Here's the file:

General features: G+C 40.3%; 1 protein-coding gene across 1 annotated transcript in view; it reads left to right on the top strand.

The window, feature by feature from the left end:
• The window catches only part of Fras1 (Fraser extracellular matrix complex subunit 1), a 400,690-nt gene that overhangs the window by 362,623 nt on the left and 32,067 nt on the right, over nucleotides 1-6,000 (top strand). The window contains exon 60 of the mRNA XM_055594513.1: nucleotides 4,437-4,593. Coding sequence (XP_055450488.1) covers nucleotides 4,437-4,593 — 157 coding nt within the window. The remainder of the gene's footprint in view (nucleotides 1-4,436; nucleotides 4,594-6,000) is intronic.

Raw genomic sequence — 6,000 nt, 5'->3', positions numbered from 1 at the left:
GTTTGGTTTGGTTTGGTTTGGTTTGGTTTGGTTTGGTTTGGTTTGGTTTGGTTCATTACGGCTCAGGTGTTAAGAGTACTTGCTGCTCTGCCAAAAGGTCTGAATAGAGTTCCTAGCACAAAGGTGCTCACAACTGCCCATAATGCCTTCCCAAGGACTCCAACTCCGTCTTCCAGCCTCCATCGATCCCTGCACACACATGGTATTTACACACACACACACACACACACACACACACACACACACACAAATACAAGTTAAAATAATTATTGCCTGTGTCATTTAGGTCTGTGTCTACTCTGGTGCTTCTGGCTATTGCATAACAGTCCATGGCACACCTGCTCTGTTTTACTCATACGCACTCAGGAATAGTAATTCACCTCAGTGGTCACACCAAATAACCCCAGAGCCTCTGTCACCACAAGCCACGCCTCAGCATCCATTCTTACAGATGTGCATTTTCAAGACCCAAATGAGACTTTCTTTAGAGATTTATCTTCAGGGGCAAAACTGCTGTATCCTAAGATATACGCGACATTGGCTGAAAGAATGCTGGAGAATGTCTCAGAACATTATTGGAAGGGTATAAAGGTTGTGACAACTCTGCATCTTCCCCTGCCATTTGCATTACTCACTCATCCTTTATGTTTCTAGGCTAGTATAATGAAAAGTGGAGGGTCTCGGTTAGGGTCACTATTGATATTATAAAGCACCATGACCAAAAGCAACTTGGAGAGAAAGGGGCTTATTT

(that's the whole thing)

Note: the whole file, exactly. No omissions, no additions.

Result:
General features: G+C 40.3%; 1 protein-coding gene across 1 annotated transcript in view; it reads left to right on the top strand.

The window, feature by feature from the left end:
• The window catches only part of Fras1 (Fraser extracellular matrix complex subunit 1), a 400,690-nt gene that overhangs the window by 362,623 nt on the left and 32,067 nt on the right, over nucleotides 1-6,000 (top strand). The window contains exon 60 of the mRNA XM_055594513.1: nucleotides 4,437-4,593. Coding sequence (XP_055450488.1) covers nucleotides 4,437-4,593 — 157 coding nt within the window. The remainder of the gene's footprint in view (nucleotides 1-4,436; nucleotides 4,594-6,000) is intronic.

Raw genomic sequence — 6,000 nt, 5'->3', positions numbered from 1 at the left:
GTTTGGTTTGGTTTGGTTTGGTTTGGTTTGGTTTGGTTTGGTTTGGTTTGGTTCATTACGGCTCAGGTGTTAAGAGTACTTGCTGCTCTGCCAAAAGGTCTGAATAGAGTTCCTAGCACAAAGGTGCTCACAACTGCCCATAATGCCTTCCCAAGGACTCCAACTCCGTCTTCCAGCCTCCATCGATCCCTGCACACACATGGTATTTACACACACACACACACACACACACACACACACACACACACAAATACAAGTTAAAATAATTATTGCCTGTGTCATTTAGGTCTGTGTCTACTCTGGTGCTTCTGGCTATTGCATAACAGTCCATGGCACACCTGCTCTGTTTTACTCATACGCACTCAGGAATAGTAATTCACCTCAGTGGTCACACCAAATAACCCCAGAGCCTCTGTCACCACAAGCCACGCCTCAGCATCCATTCTTACAGATGTGCATTTTCAAGACCCAAATGAGACTTTCTTTAGAGATTTATCTTCAGGGGCAAAACTGCTGTATCCTAAGATATACGCGACATTGGCTGAAAGAATGCTGGAGAATGTCTCAGAACATTATTGGAAGGGTATAAAGGTTGTGACAACTCTGCATCTTCCCCTGCCATTTGCATTACTCACTCATCCTTTATGTTTCTAGGCTAGTATAATGAAAAGTGGAGGGTCTCGGTTAGGGTCACTATTGATATTATAAAGCACCATGACCAAAAGCAACTTGGAGAGAAAGGGGCTTATTT